Transpiration and conductance responses of salt-desert vegetaion in the Owens Valley of California in relation to climate and soil moisture
AuthorWarren, Daniel Cram.
Plants -- California -- Owens Valley -- Transpiration.
Evapotranspiration -- California -- Owens Valley -- Transpiration.
Plants -- Water requirements -- California -- Owens Valley.
Plant-water relationships -- California -- Owens Valley.
Groundwater -- California -- Owens Valley.
Salt flats -- California -- Owens Valley.
Vegetation and climate.
Committee ChairFogel, Martin M.
MetadataShow full item record
PublisherThe University of Arizona.
RightsCopyright © is held by the author. Digital access to this material is made possible by the University Libraries, University of Arizona. Further transmission, reproduction or presentation (such as public display or performance) of protected items is prohibited except with permission of the author.
AbstractWork presented in this dissertation was performed in the salt-desert environment of the Owens Valley of California. The area experiences low-rainfall, hot summers, but has a high water table, seldom more than 5 meters from the surface. To test differences in plant species wateruse, a steady-state porometer was used for transpiration measurements while a 2-meter point-frame was used to estimate leaf area index on each species studied. The five species studied (Atriplex torreyi, Chrysothamnus nauseosus, Distichlis stricta, Sporobolus airoides, and Sarcobatus vermiculatus) varied with regard to photosynthetic pathways and leaf morphology. Water-use differences among species are hypothesized to be related to the differing physiological and morphological characteristics observed in the different species studied. This work focuses upon methods for integrating porometric transpiration rates and point-frame measured leaf area to estimate daily plant water-use. Daily water-use values are correlated with environmental growth conditions. A computer program was developed for scenario testing so that conclusions could be drawn concerning how given plants respond to different conditions of soil moisture and atmospheric evaporative demand. The computer-aided calculations led to conclusions that low water-use behavior characterizes A. torreyi, and high water-use behavior characterizes C. nauseosus. C4 photosynthesis and low leaf conductance may contribute to the success of A. torreyi on fine-textured soils when water transfer rates to roots are limiting to transpiration. Fine-textured soils may inhibit production in C. nauseosus because the species requires higher rates of transpiration to achieve optimal growth than soil hydraulic conductivity allows. These conclusions have implications for land managers who should recognize that climax plant communities in saltdesert regions are better at conserving water and stabilizing soil than is colonizing vegetation. Management should seek to maintain climax vegetation cover because restoration is difficult once vegetation disturbance occurs.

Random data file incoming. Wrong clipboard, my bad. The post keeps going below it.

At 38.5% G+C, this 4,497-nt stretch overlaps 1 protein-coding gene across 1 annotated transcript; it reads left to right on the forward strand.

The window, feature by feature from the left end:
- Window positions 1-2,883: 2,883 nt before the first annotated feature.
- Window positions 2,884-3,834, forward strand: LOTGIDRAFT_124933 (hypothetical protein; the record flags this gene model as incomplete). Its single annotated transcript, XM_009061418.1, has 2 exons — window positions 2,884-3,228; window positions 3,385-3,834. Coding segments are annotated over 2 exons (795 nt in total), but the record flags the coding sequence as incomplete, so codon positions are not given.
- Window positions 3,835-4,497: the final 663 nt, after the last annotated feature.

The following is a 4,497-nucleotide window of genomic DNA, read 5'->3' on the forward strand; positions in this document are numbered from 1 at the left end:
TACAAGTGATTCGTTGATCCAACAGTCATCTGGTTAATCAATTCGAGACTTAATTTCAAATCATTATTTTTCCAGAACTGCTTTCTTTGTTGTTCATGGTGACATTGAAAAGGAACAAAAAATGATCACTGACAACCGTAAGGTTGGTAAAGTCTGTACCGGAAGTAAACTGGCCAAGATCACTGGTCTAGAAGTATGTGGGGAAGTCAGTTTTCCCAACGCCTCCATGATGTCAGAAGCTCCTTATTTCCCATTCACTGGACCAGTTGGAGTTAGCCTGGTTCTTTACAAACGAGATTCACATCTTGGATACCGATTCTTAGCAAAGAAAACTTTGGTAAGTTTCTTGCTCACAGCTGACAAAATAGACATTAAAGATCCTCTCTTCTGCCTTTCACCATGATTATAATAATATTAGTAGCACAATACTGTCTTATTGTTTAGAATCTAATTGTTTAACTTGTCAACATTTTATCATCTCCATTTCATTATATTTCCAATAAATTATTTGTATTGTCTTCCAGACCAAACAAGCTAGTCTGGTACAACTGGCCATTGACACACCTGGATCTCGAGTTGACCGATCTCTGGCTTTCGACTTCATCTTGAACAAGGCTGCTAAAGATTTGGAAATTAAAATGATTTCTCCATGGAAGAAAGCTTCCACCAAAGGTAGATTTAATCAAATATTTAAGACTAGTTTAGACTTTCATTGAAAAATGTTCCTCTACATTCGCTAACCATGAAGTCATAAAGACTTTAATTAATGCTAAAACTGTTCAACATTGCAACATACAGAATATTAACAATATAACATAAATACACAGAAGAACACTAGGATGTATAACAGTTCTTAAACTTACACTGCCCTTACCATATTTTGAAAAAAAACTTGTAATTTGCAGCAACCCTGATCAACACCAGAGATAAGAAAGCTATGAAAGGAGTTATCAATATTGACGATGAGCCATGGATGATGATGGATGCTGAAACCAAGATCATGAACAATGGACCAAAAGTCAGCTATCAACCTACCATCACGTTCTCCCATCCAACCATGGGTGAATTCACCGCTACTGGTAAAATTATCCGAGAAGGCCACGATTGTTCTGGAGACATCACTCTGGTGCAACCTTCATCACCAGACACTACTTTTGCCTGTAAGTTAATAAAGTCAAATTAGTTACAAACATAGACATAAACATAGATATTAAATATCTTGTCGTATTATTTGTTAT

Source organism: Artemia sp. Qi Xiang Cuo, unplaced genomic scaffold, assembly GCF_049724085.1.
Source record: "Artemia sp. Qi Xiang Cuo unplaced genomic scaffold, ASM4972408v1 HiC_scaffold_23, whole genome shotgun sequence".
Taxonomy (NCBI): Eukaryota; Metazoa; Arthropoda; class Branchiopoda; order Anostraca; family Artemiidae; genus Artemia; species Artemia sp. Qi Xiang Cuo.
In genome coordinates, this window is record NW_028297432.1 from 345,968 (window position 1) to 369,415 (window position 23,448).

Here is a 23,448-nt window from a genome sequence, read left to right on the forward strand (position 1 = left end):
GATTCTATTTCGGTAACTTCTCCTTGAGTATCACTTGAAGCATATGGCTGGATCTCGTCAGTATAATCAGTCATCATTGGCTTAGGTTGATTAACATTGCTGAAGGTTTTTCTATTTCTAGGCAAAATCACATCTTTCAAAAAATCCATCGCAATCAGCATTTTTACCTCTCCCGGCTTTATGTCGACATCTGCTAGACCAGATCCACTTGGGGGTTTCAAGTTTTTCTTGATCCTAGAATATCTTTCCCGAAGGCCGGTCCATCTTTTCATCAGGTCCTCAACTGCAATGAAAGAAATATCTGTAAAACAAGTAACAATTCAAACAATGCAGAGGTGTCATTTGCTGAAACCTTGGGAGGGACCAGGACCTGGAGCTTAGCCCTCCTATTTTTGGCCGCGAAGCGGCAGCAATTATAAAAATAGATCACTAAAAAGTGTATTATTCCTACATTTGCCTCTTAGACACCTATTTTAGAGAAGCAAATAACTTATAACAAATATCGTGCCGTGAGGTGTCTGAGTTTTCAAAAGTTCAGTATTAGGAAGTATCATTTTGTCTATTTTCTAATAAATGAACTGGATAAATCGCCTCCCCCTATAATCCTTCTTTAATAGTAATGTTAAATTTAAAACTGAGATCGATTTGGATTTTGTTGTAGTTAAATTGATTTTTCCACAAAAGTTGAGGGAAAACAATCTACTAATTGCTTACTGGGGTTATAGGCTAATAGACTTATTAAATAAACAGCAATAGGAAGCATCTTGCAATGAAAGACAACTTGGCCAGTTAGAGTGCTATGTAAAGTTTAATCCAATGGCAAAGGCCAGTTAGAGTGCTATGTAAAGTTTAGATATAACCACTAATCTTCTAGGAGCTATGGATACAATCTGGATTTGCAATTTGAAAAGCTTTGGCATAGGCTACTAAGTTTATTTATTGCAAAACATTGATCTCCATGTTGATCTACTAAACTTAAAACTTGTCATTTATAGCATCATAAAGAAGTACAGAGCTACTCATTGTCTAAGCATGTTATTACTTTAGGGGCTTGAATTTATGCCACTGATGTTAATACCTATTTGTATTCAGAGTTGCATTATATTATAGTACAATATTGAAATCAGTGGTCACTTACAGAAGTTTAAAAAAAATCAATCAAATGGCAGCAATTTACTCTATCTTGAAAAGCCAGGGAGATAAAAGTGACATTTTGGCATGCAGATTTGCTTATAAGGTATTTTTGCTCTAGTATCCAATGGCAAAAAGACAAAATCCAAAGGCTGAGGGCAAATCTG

Degree NamePh. D.
Degree ProgramRenewable Natural Resources
Degree GrantorUniversity of Arizona
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